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World Red Cross and Red Crescent Day

by Savitha C Muppala on  May 6, 2008 at 3:58 PM Health In Focus   - G J E 4
May 8, 2008

"There is no higher religion than human service. To work for the common good is the greatest creed."
                             --Woodrow T. Wilson

World Red Cross and Red Crescent Day is celebrated on May 8th every year. On this day, the world teams up to celebrate the birthday of Henry Dunant, the founder of the largest humanitarian movement in the world, the International Red Cross and Red Crescent Movement. There can be no better theme for the year other than 'Together for Humanity'-- a powerful and apt reflection of the ethos of this glorious and compassionate organization.

Red Cross and Crescent For Humanity

The day is in remembrance of this movement's undying effort to alleviate human suffering of any kind, be it during natural disasters, diseases, or even war, with a motive to re-establish hope and dignity in human lives.

An organization where 'discrimination' is considered a dirty word, the Red Cross has managed to weave 'sensitivity to human suffering' into its moral fabric. It is almost as if the Red Cross is an omnipresent outfit. Even before the truth of an earth- shattering disaster sinks in, the Red Cross has kick started its network to uplift people in the throes of the disaster. What could be the abiding vision of this force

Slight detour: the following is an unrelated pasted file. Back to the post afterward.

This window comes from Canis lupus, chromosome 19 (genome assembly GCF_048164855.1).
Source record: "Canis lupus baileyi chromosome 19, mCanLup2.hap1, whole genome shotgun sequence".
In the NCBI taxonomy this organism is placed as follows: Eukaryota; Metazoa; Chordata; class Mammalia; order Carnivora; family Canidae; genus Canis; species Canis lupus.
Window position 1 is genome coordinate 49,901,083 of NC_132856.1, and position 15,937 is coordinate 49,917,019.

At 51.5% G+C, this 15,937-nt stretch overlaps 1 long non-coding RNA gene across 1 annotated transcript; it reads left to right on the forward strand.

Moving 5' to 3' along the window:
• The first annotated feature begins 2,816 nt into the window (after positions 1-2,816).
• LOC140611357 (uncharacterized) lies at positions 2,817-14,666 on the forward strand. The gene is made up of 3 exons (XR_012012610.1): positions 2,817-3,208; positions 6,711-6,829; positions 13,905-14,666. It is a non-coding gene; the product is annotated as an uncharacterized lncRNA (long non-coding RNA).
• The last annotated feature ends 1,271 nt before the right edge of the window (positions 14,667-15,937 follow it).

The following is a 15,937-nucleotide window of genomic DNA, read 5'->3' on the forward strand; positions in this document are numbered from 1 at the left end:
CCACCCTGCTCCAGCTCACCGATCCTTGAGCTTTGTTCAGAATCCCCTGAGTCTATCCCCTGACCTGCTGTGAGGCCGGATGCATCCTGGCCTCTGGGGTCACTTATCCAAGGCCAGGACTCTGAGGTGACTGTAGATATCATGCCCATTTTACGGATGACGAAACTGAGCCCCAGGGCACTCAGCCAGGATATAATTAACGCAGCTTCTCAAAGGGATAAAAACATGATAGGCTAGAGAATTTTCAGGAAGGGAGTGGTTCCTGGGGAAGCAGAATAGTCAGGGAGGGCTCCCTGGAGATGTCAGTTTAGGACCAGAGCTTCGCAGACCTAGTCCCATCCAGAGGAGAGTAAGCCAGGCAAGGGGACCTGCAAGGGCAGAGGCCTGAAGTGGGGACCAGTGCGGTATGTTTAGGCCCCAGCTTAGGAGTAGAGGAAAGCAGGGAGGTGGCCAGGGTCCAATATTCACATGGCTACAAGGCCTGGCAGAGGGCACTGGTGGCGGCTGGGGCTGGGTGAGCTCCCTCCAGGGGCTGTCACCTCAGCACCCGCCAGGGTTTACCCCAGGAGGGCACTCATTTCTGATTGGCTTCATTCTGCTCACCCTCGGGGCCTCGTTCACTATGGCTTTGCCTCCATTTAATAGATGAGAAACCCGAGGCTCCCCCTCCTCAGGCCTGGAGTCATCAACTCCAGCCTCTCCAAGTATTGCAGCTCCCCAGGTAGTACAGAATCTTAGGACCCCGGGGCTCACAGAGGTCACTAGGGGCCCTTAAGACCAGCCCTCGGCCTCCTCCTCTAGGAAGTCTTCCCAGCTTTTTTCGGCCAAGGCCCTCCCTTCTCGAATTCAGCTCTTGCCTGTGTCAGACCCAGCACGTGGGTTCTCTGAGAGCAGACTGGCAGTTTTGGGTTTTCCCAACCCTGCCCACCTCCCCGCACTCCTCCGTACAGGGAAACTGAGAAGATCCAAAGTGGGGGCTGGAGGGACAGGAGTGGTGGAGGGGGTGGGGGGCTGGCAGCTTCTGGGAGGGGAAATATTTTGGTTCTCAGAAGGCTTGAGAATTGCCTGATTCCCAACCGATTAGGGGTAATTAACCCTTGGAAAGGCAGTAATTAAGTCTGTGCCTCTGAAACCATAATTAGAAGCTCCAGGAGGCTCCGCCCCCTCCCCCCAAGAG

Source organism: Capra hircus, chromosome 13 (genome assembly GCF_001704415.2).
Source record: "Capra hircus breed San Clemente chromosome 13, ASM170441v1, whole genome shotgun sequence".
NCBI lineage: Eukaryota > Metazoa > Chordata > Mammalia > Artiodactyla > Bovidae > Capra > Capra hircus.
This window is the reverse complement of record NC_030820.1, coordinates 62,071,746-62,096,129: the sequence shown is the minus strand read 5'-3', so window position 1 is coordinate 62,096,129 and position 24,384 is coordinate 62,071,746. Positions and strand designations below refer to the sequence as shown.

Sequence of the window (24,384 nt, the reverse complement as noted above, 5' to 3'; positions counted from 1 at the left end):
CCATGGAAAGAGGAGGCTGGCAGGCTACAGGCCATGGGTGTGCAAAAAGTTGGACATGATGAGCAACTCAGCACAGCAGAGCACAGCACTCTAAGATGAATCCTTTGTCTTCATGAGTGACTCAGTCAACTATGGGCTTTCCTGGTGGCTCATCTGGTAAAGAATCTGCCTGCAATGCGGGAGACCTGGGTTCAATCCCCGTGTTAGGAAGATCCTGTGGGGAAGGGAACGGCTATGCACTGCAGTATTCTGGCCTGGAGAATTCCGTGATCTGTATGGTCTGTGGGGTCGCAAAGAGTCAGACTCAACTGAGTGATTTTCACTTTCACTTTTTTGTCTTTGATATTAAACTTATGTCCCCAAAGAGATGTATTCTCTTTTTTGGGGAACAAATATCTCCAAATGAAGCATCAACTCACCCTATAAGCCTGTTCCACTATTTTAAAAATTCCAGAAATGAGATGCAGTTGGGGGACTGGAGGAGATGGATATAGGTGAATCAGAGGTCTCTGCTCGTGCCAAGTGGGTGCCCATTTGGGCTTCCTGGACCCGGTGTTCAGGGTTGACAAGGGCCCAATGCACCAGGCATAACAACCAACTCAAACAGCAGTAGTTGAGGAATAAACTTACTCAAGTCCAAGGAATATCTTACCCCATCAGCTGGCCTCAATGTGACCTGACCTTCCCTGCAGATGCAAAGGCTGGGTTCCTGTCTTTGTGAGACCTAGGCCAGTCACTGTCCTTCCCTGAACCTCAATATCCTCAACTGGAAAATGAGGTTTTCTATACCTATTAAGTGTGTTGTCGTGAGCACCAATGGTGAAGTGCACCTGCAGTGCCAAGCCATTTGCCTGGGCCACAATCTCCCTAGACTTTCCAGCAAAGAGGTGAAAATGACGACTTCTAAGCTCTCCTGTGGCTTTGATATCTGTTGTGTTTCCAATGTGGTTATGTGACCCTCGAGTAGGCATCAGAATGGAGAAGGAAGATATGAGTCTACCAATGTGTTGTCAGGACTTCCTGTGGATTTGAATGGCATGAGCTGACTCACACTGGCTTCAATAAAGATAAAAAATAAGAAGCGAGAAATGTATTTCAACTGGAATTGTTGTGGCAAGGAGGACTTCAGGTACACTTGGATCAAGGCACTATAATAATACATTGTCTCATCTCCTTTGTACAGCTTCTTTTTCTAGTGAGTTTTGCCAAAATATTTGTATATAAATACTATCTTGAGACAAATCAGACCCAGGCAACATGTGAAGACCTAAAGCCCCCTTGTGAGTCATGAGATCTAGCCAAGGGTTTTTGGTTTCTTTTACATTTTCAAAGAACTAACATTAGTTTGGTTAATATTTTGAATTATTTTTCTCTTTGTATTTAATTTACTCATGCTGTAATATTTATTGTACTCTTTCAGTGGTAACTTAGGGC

Red Cross Vision

The International Committee of the Red Cross, through its initiatives, positively impacts the life of about 250 million people. The organization seeks to:

1. Mitigate the impact of injury and death due to disasters of any kind.

2. Initiate efforts  to reduce deaths due to illnesses.

3. Cause a decline in the rate of public health emergencies. 

4. Empower the Red Cross, civil society and local communities to ensure speedy response to emergencies and vulnerable situations.

5. Always reinstate human dignity

Unity in Diversity

The International Committee of the Red Cross (ICRC) is an autonomous and unbiased organization, headquartered in Geneva, Switzerland, comprising an able- bodied network of 12000 or more staff positioned across 80 countries worldwide.

As a keeper of the Geneva Conventions, the ICRC is allowed to initiate relief operations, to visit prisons, and lead humanitarian endeavors in times of armed conflicts. The organization also undertakes the process of uniting separated families.

In the face of increasing humanitarian challenges, how does the International Red Cross stick its head out to save the day for many millions of people?

Nearly 30% of the ICRC's work is done with the assistance of 186 National Red Cross and Red Crescent Societies located worldwide that strive to alleviate human suffering during natural or man-made disasters.

Touted as one of the biggest networks in the world, The Red Cross Umbrella of societies consists of 97 million volunteers, many of who are women and youth. In addition, around 300,000 people are employed by the national societies.